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Prey (2002)

by Michael Crichton

MembersReviewsPopularityAverage ratingMentions
10,059152756 (3.45)70
In the Nevada desert, an experiment has gone horribly wrong. A cloud of nanoparticles -- micro-robots -- has escaped from the laboratory. This cloud is self-sustaining and self-reproducing. It is intelligent and learns from experience. For all practical purposes, it is alive. It has been programmed as a predator. It is evolving swiftly, becoming more deadly with each passing hour. Every attempt to destroy it has failed. And we are the prey. As fresh as today's headlines, Michael Crichton's most compelling novel yet tells the story of a mechanical plague and the desperate efforts of a handful of scientists to stop it. Drawing on up-to-the-minute scientific fact, Prey takes us into the emerging realms of nanotechnology and artificial distributed intelligence -- in a story of breathtaking suspense. Prey is a novel you can't put down. Because time is running out.… (more)
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English (141)  Spanish (3)  Dutch (2)  French (2)  German (1)  Danish (1)  Finnish (1)  Swedish (1)  All languages (152)
Showing 1-5 of 141 (next | show all)
I'm feeling a bit bloated right now because I read two Michael Crichton books in a row. He's an author I love to hate. The writing is so bad, it takes my breath away. But a fascination for nanotechnology drew me into this absurd tale, and as much as I wanted to blue pencil every page, I couldn't put it down. As with his other tales, the best part is the introduction. The rest is sheer nonsense. ( )
  JackieCraven | May 23, 2024 |
Not one of Crichton's best, but a good page turner. ( )
  jezebellydancer | Feb 11, 2024 |
Pretty good thriller about nanotechnology gone amuck. Only fair SF.
  derailer | Jan 25, 2024 |
Silly book. Oh, wait…

It's Crichton's usual fare. Future tech moshed up to make a singular horror show in the wrong and stupid hands. This time it's Evolution AI x Nanotech Biological Thingamajigs = Massive chaos. And poop. That stuff was poop, right? I'm sure that his science was sound, but why did he have to subject the reader to coprophagia?

All of his references are from the 1970s through the 1990s. A couple hit 2000 and 2001, and are solid science. The concepts are wild and well explained. It's the characters that put me to sleep. Boring, two-dimensional characters. ( )
  rabbit-stew | Dec 31, 2023 |
I was a little surprised at some of the lower ratings on this one! While I do love the Jurassic Park books best from Crichton, I found this to be a similarly good science fiction horror story. Something I really like about both the Jurassic Park books and this one is how even though it’s a horror science fiction novel, Crichton still makes sure to give plenty of attention to the science details. Nano tech. is given a mind of its own in this story, in order to hopefully fix some issues with a nano tech product. But of course, this experiment quickly goes wrong.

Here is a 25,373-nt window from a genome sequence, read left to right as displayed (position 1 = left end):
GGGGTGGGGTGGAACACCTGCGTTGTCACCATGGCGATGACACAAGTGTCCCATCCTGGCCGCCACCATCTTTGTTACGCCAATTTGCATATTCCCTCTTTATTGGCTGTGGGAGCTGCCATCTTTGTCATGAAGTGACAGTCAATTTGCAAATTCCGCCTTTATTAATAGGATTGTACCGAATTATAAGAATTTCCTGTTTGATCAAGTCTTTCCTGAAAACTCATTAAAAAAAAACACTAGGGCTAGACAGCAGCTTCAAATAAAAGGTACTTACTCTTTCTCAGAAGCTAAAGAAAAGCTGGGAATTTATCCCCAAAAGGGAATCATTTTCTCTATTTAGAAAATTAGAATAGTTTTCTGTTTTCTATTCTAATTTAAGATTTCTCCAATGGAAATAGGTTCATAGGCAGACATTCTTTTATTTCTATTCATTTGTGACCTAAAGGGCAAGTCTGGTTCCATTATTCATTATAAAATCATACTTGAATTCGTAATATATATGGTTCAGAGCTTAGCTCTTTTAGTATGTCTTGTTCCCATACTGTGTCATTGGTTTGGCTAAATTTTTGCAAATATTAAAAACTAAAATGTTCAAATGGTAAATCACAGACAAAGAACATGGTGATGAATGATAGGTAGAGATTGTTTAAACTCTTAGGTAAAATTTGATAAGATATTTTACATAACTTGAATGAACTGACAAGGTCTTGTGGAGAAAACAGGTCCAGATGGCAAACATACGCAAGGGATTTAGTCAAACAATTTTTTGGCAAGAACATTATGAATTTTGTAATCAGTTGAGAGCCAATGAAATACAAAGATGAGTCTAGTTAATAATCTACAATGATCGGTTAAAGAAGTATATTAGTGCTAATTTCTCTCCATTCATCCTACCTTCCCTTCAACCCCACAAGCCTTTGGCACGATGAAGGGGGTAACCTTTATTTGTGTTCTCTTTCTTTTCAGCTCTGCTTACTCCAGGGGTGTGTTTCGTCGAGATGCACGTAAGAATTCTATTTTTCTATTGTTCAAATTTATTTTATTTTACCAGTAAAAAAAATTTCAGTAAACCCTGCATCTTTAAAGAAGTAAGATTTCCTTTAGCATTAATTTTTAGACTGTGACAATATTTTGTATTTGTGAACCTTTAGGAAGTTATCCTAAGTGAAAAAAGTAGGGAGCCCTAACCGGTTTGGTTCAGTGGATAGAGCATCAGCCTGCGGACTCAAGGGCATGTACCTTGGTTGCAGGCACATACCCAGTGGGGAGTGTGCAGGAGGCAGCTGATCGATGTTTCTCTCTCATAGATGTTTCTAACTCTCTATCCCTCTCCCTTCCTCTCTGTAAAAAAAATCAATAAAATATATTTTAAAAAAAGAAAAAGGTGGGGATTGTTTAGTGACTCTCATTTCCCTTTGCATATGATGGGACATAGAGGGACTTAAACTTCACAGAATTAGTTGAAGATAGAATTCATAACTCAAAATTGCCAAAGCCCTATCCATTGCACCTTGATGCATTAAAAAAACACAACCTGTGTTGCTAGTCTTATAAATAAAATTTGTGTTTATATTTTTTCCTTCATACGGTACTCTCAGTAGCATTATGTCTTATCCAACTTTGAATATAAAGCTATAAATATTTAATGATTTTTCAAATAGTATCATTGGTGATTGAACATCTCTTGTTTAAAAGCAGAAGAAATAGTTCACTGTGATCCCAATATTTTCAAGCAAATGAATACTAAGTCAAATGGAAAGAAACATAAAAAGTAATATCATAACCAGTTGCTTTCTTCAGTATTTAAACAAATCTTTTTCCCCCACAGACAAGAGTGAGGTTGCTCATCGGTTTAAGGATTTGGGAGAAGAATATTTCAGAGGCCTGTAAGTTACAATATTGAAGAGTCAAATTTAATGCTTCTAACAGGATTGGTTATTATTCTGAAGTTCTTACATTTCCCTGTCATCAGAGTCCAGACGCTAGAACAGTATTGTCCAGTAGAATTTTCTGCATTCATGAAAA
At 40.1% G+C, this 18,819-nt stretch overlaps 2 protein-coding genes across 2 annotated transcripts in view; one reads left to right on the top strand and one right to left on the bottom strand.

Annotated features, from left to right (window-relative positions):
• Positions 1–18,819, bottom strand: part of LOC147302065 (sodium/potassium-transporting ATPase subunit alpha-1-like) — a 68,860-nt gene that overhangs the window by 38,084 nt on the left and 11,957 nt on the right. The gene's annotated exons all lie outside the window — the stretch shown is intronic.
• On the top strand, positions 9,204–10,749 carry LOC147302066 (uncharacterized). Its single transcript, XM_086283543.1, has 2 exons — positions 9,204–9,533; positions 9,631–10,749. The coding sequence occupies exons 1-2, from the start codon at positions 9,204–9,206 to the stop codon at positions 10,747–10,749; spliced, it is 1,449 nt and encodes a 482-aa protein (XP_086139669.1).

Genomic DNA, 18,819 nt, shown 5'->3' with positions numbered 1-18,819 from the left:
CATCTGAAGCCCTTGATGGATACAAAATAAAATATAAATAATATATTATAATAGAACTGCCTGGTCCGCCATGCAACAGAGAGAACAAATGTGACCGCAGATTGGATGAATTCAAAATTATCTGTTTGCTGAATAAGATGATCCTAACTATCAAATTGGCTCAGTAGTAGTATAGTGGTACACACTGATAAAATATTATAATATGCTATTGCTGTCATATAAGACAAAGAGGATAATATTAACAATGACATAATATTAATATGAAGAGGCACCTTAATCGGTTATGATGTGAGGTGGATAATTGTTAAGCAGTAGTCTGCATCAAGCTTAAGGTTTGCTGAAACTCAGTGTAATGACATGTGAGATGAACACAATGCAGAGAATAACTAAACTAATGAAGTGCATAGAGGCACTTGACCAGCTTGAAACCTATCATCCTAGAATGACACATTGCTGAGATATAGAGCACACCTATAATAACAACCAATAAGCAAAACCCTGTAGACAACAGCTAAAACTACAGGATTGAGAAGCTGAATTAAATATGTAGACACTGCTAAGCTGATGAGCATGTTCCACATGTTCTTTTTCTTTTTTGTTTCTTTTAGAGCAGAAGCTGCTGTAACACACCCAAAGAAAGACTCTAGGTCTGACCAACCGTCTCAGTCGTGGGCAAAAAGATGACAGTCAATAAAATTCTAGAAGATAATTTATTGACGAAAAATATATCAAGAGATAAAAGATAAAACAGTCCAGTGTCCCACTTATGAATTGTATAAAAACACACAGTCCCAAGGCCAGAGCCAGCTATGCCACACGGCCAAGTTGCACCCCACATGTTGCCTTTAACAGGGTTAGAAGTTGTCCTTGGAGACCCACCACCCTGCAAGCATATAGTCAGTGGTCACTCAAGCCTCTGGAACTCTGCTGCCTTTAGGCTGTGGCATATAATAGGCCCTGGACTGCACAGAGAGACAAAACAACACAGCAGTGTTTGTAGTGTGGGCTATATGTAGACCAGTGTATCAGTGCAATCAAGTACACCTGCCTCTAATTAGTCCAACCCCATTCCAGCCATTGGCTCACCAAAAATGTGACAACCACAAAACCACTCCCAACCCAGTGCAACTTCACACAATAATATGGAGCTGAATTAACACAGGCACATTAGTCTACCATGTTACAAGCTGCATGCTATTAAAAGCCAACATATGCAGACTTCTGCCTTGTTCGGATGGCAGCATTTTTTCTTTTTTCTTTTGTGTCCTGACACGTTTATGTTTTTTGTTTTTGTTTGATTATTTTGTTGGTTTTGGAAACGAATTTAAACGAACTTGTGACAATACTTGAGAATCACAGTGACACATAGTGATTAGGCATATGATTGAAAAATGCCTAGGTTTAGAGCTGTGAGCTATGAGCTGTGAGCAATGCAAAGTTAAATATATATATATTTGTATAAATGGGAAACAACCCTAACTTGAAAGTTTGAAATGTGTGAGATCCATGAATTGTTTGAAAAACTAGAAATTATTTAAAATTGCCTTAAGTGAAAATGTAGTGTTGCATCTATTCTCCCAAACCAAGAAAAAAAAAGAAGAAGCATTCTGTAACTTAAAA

I can see that Prey is a little less action heavy though and that makes some parts a little slower. Overall I found it a cool speculative piece with a good amount of horror and science mixed in. ( )
  rianainthestacks | Nov 5, 2023 |
Showing 1-5 of 141 (next | show all)
Prey is a thriller, well constructed and fun to read, like Michael Crichton's other books.
 
Prey finds him in familiar territory, cooking up devilish situations for mankind at the hands of scientists working without restraint and manipulated by big business for their own greedy ends.
added by stephmo | editThe Age, Jeff Glorfeld (Jan 12, 2003)
 
As a writer, Crichton has always been a businessman, but his novels are usually competent. This one is dull, dull, dull. Science fiction can work (Alien, Blade Runner), but only where the mix of science and fiction is right.
 
Crichton dresses up his stories in contemporary clothes, and the nature of the threat is as much a wardrobe decision as anything else. It is, in fact, the key decision, and his alighting on nanotechnology is inspired.
added by stephmo | editThe Guardian, Nicholas Lezard (Dec 14, 2002)
 
But ''Prey'' blazes enough trails that no one will mind that none of them are literary.
 
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In the Nevada desert, an experiment has gone horribly wrong. A cloud of nanoparticles -- micro-robots -- has escaped from the laboratory. This cloud is self-sustaining and self-reproducing. It is intelligent and learns from experience. For all practical purposes, it is alive. It has been programmed as a predator. It is evolving swiftly, becoming more deadly with each passing hour. Every attempt to destroy it has failed. And we are the prey. As fresh as today's headlines, Michael Crichton's most compelling novel yet tells the story of a mechanical plague and the desperate efforts of a handful of scientists to stop it. Drawing on up-to-the-minute scientific fact, Prey takes us into the emerging realms of nanotechnology and artificial distributed intelligence -- in a story of breathtaking suspense. Prey is a novel you can't put down. Because time is running out.

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Deep in the Nevada desert, the Xymos Corporation has built a state-of-the-art fabrication plant, surrounded by miles and miles of nothing but cactus and coyotes. Eight people are trapped. A self-replicating swarm of predatory molecules is rapidly evolving outside the plant. Massed together, the molecules form an intelligent organism that is anything but benign. More powerful by the hour, it has targeted the eight scientists as prey. They must stop the swarm before it is too late…
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